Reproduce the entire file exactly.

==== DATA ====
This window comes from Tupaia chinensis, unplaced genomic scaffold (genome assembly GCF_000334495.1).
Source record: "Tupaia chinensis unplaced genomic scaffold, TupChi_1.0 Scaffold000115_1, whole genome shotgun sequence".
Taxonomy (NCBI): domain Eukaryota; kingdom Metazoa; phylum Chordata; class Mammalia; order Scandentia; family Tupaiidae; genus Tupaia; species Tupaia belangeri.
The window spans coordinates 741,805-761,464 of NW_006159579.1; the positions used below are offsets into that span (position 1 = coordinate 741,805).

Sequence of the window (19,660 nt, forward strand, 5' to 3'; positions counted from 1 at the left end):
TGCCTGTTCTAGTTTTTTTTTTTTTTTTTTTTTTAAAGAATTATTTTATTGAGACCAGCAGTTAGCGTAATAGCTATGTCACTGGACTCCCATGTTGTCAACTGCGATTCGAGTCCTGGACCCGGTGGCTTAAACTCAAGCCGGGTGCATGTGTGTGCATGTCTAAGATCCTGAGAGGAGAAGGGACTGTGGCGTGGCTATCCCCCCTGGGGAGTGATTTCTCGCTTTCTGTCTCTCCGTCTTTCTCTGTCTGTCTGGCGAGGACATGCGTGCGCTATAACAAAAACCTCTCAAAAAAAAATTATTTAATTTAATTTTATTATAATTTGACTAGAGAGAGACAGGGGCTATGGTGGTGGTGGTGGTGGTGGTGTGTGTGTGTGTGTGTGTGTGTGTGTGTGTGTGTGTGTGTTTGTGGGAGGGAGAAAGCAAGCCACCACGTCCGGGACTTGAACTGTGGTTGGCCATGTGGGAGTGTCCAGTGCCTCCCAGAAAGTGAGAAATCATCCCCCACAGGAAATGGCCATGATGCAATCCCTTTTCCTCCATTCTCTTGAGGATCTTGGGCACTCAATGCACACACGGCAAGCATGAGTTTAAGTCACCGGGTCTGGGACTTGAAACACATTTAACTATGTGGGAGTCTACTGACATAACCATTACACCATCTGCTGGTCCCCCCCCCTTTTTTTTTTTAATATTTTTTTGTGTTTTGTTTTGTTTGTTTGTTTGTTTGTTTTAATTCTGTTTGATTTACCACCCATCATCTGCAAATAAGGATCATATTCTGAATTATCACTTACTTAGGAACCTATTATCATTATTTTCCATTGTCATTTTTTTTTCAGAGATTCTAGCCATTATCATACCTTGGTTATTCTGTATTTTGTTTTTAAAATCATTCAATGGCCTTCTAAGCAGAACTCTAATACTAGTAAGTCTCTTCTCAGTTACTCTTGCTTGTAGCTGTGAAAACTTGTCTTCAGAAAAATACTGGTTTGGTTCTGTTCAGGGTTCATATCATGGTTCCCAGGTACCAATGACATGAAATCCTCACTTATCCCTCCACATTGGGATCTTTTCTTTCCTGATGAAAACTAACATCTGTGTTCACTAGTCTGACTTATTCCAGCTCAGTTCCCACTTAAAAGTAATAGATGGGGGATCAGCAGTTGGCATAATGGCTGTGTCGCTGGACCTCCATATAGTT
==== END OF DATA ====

This window comes from Tupaia chinensis, unplaced genomic scaffold (genome assembly GCF_000334495.1).
Source record: "Tupaia chinensis unplaced genomic scaffold, TupChi_1.0 Scaffold000115_1, whole genome shotgun sequence".
Taxonomy (NCBI): domain Eukaryota; kingdom Metazoa; phylum Chordata; class Mammalia; order Scandentia; family Tupaiidae; genus Tupaia; species Tupaia belangeri.
The window spans coordinates 741,805-761,464 of NW_006159579.1; the positions used below are offsets into that span (position 1 = coordinate 741,805).

Sequence of the window (19,660 nt, forward strand, 5' to 3'; positions counted from 1 at the left end):
TGCCTGTTCTAGTTTTTTTTTTTTTTTTTTTTTTAAAGAATTATTTTATTGAGACCAGCAGTTAGCGTAATAGCTATGTCACTGGACTCCCATGTTGTCAACTGCGATTCGAGTCCTGGACCCGGTGGCTTAAACTCAAGCCGGGTGCATGTGTGTGCATGTCTAAGATCCTGAGAGGAGAAGGGACTGTGGCGTGGCTATCCCCCCTGGGGAGTGATTTCTCGCTTTCTGTCTCTCCGTCTTTCTCTGTCTGTCTGGCGAGGACATGCGTGCGCTATAACAAAAACCTCTCAAAAAAAAATTATTTAATTTAATTTTATTATAATTTGACTAGAGAGAGACAGGGGCTATGGTGGTGGTGGTGGTGGTGGTGTGTGTGTGTGTGTGTGTGTGTGTGTGTGTGTGTGTGTGTTTGTGGGAGGGAGAAAGCAAGCCACCACGTCCGGGACTTGAACTGTGGTTGGCCATGTGGGAGTGTCCAGTGCCTCCCAGAAAGTGAGAAATCATCCCCCACAGGAAATGGCCATGATGCAATCCCTTTTCCTCCATTCTCTTGAGGATCTTGGGCACTCAATGCACACACGGCAAGCATGAGTTTAAGTCACCGGGTCTGGGACTTGAAACACATTTAACTATGTGGGAGTCTACTGACATAACCATTACACCATCTGCTGGTCCCCCCCCCTTTTTTTTTTTAATATTTTTTTGTGTTTTGTTTTGTTTGTTTGTTTGTTTGTTTTAATTCTGTTTGATTTACCACCCATCATCTGCAAATAAGGATCATATTCTGAATTATCACTTACTTAGGAACCTATTATCATTATTTTCCATTGTCATTTTTTTTTCAGAGATTCTAGCCATTATCATACCTTGGTTATTCTGTATTTTGTTTTTAAAATCATTCAATGGCCTTCTAAGCAGAACTCTAATACTAGTAAGTCTCTTCTCAGTTACTCTTGCTTGTAGCTGTGAAAACTTGTCTTCAGAAAAATACTGGTTTGGTTCTGTTCAGGGTTCATATCATGGTTCCCAGGTACCAATGACATGAAATCCTCACTTATCCCTCCACATTGGGATCTTTTCTTTCCTGATGAAAACTAACATCTGTGTTCACTAGTCTGACTTATTCCAGCTCAGTTCCCACTTAAAAGTAATAGATGGGGGATCAGCAGTTGGCATAATGGCTGTGTCGCTGGACCTCCATATAGTT